EMMI Nuclear and Quark Matter seminar
Heavy Ion Physics with the ATLAS Experiment
by Zvi Citron (Weizmann Institute, Rehovot, Israel)
Wednesday, February 6, 2013 from to (Europe/Berlin)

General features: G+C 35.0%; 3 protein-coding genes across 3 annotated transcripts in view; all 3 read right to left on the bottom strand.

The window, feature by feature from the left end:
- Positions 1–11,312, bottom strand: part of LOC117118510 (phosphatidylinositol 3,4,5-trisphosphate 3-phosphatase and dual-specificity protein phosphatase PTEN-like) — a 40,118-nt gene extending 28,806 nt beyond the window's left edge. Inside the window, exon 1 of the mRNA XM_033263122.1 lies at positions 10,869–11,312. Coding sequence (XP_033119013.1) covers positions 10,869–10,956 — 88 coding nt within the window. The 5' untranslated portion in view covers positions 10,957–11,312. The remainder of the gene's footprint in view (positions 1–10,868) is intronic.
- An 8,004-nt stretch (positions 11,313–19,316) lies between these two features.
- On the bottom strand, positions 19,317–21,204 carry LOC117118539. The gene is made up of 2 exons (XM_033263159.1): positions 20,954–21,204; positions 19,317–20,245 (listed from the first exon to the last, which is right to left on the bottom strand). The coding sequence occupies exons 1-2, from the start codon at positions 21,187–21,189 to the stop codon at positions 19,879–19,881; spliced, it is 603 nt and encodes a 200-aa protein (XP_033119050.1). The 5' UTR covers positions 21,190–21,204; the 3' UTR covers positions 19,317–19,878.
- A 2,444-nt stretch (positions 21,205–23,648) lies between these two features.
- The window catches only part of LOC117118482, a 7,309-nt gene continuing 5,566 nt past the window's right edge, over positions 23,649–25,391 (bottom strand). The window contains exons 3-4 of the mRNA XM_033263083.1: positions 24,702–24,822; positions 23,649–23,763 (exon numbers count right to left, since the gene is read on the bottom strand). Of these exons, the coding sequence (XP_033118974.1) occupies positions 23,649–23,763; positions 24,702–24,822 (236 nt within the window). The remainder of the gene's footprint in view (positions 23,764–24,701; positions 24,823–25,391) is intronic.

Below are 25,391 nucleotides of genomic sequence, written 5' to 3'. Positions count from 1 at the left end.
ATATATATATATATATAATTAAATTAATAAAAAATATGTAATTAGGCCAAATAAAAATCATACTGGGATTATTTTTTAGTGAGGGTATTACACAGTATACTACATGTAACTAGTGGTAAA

Abstract: Relativistic heavy ion collisions seek to create in a controlled setting the conditions present in the universe only a fraction of a second after the big bang. In this brief early moment, the fundamental constituents of matter, quarks and gluons, existed as the relevant degrees of freedom rather than being bound into hadrons as they are today. Heavy ion colliders, in particular the Relativistic Heavy Ion Collider (RHIC) at Brookhaven National Laboratory and the Large Hadron Collider (LHC) at CERN, collide heavy particles with such force that at their collision an energy density is reached which rivals that of the early universe. Since the start of RHIC running in 2000, studying this hot dense medium, dubbed the 'quark gluon plasma', has revealed many insights about matter under extreme conditions and the strong force which governs the interactions of quarks and gluons. The ATLAS experiment at the LHC has a robust heavy ion physics program and in a short two years of running has yielded new and more precise information about the quark gluon plasma. Results from ATLAS in Pb+Pb collisions as well as a first look at collisions from the control p+Pb system will be presented.